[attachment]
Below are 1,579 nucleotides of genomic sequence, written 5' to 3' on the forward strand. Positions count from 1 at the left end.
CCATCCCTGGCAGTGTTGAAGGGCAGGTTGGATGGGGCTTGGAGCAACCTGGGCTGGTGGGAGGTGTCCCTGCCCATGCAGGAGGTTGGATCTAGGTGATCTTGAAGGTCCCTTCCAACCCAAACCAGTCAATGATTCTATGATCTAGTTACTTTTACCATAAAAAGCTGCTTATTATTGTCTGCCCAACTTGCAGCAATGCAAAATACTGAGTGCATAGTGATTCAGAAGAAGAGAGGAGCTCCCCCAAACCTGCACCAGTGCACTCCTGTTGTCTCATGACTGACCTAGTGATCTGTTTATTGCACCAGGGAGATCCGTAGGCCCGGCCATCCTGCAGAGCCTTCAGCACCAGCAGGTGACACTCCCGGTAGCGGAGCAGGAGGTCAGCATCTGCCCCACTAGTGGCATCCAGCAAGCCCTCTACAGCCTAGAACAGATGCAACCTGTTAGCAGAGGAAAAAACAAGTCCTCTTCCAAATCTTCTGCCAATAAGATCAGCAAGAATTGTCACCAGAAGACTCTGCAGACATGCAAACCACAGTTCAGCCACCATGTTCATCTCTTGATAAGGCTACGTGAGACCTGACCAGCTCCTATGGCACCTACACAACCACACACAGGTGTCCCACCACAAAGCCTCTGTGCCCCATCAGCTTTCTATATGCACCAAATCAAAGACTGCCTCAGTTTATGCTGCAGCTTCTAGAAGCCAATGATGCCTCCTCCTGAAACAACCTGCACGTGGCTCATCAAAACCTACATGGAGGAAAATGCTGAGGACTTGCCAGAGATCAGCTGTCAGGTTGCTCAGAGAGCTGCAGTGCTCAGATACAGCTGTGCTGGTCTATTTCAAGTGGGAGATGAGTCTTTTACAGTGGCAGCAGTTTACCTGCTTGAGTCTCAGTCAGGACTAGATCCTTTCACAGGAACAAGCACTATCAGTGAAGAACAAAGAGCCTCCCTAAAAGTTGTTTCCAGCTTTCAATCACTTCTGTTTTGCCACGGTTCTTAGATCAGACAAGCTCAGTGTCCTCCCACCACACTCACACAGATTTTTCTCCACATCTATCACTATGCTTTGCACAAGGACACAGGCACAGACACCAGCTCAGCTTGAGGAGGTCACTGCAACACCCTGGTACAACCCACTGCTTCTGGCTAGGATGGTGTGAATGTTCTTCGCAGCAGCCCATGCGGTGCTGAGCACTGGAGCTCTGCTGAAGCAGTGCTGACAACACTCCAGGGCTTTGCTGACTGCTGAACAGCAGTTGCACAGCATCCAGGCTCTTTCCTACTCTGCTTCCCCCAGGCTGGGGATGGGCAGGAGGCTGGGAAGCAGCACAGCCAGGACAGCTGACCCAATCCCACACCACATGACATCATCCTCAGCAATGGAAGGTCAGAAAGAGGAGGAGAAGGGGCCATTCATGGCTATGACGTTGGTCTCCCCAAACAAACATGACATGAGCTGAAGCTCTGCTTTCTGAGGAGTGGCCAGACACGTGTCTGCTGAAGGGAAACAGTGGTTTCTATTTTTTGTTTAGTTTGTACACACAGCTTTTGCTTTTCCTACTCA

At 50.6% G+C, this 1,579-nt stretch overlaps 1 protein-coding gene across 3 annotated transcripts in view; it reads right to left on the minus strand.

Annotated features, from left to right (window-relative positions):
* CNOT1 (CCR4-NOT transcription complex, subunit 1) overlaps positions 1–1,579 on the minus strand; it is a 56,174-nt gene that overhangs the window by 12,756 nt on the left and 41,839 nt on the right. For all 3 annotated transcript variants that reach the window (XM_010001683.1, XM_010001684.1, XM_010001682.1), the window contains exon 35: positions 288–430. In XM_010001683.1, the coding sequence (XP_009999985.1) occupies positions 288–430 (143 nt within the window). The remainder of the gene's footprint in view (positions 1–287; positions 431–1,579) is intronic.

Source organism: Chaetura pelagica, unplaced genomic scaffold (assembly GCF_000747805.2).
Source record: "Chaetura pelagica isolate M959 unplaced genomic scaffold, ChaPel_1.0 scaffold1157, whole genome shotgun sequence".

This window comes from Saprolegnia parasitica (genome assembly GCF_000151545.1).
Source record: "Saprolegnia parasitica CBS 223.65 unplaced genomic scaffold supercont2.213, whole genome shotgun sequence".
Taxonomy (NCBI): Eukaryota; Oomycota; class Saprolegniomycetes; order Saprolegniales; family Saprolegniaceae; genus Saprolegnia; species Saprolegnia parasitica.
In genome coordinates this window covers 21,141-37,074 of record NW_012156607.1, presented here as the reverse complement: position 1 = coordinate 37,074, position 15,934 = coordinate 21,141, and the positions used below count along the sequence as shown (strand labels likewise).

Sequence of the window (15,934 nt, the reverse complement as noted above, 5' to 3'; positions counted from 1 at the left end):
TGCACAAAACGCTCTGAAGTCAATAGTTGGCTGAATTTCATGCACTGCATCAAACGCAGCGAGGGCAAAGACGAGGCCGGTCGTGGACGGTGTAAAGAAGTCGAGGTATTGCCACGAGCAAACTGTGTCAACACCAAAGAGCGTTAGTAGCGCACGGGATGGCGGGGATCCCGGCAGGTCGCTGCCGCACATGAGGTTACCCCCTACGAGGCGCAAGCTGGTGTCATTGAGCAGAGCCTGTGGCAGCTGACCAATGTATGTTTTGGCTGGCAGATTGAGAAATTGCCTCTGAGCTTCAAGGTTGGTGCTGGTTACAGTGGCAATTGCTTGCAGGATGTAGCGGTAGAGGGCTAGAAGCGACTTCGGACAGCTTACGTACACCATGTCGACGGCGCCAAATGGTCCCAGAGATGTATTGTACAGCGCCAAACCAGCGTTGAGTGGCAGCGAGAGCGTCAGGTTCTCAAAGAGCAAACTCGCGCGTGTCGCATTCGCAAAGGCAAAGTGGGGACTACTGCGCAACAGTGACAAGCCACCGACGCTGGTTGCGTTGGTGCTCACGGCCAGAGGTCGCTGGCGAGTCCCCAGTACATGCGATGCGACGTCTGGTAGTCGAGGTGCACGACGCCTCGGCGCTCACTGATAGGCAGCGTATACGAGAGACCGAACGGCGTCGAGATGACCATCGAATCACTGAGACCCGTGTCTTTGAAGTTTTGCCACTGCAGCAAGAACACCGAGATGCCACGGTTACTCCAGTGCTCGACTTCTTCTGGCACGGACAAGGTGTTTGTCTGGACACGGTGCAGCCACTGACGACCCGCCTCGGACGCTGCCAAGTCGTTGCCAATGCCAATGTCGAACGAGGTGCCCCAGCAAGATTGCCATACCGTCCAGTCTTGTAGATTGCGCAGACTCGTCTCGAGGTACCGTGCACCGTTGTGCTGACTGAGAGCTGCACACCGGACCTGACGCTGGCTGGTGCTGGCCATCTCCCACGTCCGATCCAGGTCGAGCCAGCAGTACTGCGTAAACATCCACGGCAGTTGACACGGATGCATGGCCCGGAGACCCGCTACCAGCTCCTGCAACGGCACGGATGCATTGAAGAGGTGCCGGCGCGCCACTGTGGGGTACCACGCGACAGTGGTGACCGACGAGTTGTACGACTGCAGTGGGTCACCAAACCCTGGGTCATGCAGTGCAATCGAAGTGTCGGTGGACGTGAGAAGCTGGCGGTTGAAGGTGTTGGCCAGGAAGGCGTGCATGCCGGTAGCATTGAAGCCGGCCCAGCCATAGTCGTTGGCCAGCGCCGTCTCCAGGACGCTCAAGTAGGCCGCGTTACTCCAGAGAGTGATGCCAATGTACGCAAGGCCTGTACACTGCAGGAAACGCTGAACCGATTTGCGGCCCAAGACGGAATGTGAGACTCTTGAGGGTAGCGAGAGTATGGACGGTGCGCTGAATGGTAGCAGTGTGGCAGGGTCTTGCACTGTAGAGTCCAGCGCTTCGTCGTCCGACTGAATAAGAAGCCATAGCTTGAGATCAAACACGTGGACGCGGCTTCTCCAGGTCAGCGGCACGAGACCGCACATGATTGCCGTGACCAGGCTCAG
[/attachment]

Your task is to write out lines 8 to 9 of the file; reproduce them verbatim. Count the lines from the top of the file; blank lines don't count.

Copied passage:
This window comes from Saprolegnia parasitica (genome assembly GCF_000151545.1).
Source record: "Saprolegnia parasitica CBS 223.65 unplaced genomic scaffold supercont2.213, whole genome shotgun sequence".